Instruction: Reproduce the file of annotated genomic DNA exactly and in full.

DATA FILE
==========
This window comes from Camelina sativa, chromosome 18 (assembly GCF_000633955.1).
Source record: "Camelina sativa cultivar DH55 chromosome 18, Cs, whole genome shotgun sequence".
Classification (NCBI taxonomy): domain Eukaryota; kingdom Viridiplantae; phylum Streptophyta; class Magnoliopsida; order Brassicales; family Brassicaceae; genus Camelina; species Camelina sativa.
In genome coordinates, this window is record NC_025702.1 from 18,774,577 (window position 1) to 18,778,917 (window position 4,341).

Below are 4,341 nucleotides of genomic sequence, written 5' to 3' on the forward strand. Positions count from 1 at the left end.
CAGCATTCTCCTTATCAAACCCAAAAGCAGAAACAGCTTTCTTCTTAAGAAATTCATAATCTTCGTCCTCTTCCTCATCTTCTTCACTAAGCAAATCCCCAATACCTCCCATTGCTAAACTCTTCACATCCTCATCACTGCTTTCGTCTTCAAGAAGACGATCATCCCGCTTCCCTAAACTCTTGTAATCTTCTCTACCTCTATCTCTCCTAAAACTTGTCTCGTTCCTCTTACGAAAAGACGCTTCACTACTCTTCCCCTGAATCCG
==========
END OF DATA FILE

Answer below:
This window comes from Camelina sativa, chromosome 18 (assembly GCF_000633955.1).
Source record: "Camelina sativa cultivar DH55 chromosome 18, Cs, whole genome shotgun sequence".
Classification (NCBI taxonomy): domain Eukaryota; kingdom Viridiplantae; phylum Streptophyta; class Magnoliopsida; order Brassicales; family Brassicaceae; genus Camelina; species Camelina sativa.
In genome coordinates, this window is record NC_025702.1 from 18,774,577 (window position 1) to 18,778,917 (window position 4,341).

Below are 4,341 nucleotides of genomic sequence, written 5' to 3' on the forward strand. Positions count from 1 at the left end.
CAGCATTCTCCTTATCAAACCCAAAAGCAGAAACAGCTTTCTTCTTAAGAAATTCATAATCTTCGTCCTCTTCCTCATCTTCTTCACTAAGCAAATCCCCAATACCTCCCATTGCTAAACTCTTCACATCCTCATCACTGCTTTCGTCTTCAAGAAGACGATCATCCCGCTTCCCTAAACTCTTGTAATCTTCTCTACCTCTATCTCTCCTAAAACTTGTCTCGTTCCTCTTACGAAAAGACGCTTCACTACTCTTCCCCTGAATCCG